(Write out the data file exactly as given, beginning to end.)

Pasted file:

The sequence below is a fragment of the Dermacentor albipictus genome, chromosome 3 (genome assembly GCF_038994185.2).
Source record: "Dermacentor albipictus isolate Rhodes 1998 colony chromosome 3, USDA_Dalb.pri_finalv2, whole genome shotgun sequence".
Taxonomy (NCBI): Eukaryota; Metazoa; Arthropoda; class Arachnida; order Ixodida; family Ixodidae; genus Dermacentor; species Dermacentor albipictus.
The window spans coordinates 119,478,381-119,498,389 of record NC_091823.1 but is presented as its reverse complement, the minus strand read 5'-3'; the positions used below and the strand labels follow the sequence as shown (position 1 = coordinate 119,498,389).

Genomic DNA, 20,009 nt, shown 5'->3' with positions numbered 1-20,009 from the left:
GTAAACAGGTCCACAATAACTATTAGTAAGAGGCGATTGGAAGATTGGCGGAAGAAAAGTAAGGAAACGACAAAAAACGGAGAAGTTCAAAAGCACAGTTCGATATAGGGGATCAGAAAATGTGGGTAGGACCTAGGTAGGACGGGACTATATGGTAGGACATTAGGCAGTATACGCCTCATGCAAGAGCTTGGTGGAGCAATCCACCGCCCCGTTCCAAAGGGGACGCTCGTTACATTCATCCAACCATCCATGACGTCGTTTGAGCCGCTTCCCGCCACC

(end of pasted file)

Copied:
The sequence below is a fragment of the Dermacentor albipictus genome, chromosome 3 (genome assembly GCF_038994185.2).
Source record: "Dermacentor albipictus isolate Rhodes 1998 colony chromosome 3, USDA_Dalb.pri_finalv2, whole genome shotgun sequence".
Taxonomy (NCBI): Eukaryota; Metazoa; Arthropoda; class Arachnida; order Ixodida; family Ixodidae; genus Dermacentor; species Dermacentor albipictus.
The window spans coordinates 119,478,381-119,498,389 of record NC_091823.1 but is presented as its reverse complement, the minus strand read 5'-3'; the positions used below and the strand labels follow the sequence as shown (position 1 = coordinate 119,498,389).

Genomic DNA, 20,009 nt, shown 5'->3' with positions numbered 1-20,009 from the left:
GTAAACAGGTCCACAATAACTATTAGTAAGAGGCGATTGGAAGATTGGCGGAAGAAAAGTAAGGAAACGACAAAAAACGGAGAAGTTCAAAAGCACAGTTCGATATAGGGGATCAGAAAATGTGGGTAGGACCTAGGTAGGACGGGACTATATGGTAGGACATTAGGCAGTATACGCCTCATGCAAGAGCTTGGTGGAGCAATCCACCGCCCCGTTCCAAAGGGGACGCTCGTTACATTCATCCAACCATCCATGACGTCGTTTGAGCCGCTTCCCGCCACC